Out and about in Namibia: ‘Tis the season to be frisky

Sometimes a trip develops a theme; situation jokes, particularly notable incidents that are re-visited again and again along the way.  The common thread that seems to tie one place to the next on this particular journey through Namibia is wildlife in a frenzy of pheromones.  It’s the start of the rains (known as “emerald” or “green” season) and everywhere you look the wildlife is getting frisky.  While it sometimes makes me blush to watch an impala ram in action or a diminutive male tortoise high-tailing it after the sizeable rump of his lady-love (they like big girls), some of the things we’ve seen, have been especially unusual and (dare I say it) captivating.  Fortunately no one is likely to arrest me for spending half an hour watching the action through binoculars... Comical tortoise lurve aside, there have been many impressive attempts of the boys out there to win even an appreciative glance from the object of their infatuation.  Firstly, they literally put on their Sunday best to go a’courtin’.  The ostriches develop rather bizarre red stripes down their shins...not quite sure that would do it for me, personally.  The shaft-tailed whydah birds transform themselves from drab LBJs (Little Brown Jobs) into resplendent tail-coated studs with feathers 8” long.  The male agama (or rainbow) lizard dons a dazzling combination of cobalt blue and orange and stands with his head bobbing and toes raised on the hot rock. Then the boys put all their energy into showing off.  Sunshine-yellow weaver birds spend days painstakingly knitting beautifully crafted nests which need to meet Madam’s approval (she will reject many potential homes heartlessly by nipping the grass that binds them to the branch, sending them tumbling to the ground).  The northern black korhaan (a sort of pheasant-size bird with beautiful black and tawny markings and a bright red bill) flies high into the air and plummets to earth with break-neck speed. The large cory bustard puffs out the feathers of his throat, sticks his black crest in the air and fans out his tail.  Ensuring that the ladies are paying attention, he then struts back and forth in almost military fashion.  It’s worth braving the odd rainstorm for all this. The variety and ingenuity of all these creatures in displaying their manly prowess is seriously impressive and one does wonder where we went wrong with our own species...although our lads donning high-heels and blue eye-shadow?  Perhaps not.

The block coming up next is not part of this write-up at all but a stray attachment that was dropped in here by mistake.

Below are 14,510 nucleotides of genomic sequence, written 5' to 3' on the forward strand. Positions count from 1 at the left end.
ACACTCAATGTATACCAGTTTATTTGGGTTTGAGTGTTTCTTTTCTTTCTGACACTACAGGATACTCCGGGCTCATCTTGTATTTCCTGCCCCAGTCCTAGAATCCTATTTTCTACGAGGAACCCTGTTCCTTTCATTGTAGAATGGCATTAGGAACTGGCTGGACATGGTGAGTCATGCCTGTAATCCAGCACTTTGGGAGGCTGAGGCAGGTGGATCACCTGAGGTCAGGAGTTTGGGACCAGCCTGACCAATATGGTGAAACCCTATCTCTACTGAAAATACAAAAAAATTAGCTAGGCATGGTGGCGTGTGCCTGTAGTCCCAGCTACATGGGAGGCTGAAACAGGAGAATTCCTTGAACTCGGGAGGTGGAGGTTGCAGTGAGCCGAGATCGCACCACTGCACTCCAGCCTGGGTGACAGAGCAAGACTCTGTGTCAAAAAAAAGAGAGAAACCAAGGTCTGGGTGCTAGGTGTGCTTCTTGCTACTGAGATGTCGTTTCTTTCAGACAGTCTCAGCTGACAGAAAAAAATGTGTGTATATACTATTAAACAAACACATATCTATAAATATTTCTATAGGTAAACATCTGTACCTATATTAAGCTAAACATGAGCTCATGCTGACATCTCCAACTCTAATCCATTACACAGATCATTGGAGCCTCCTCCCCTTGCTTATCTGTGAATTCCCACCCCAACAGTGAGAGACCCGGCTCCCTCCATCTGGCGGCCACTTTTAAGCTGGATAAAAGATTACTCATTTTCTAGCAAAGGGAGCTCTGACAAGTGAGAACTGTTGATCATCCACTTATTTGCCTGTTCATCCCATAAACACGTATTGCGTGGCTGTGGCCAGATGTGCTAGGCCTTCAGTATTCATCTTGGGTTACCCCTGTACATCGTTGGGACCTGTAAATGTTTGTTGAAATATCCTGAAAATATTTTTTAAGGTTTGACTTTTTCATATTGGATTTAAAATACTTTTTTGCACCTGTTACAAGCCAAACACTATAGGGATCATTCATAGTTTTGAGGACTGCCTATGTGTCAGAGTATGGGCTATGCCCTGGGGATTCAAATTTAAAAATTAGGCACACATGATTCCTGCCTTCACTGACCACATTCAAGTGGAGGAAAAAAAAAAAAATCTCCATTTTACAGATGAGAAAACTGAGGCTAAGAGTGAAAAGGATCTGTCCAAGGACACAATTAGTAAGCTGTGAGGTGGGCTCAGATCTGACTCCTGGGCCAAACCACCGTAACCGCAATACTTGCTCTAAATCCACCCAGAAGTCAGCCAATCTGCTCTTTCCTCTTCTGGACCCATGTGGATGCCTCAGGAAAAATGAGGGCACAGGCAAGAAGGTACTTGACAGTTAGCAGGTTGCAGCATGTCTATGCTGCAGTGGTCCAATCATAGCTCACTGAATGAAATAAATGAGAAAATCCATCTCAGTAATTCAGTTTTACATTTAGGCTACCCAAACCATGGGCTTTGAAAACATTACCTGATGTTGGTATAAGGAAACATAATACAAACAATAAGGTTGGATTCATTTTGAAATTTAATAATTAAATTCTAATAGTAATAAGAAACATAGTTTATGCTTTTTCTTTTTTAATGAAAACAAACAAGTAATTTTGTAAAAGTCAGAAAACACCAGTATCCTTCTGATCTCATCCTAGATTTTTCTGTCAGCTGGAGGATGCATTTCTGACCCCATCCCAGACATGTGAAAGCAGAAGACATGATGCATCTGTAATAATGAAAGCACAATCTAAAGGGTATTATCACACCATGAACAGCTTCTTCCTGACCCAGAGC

Posted by: Amanda Mitchell

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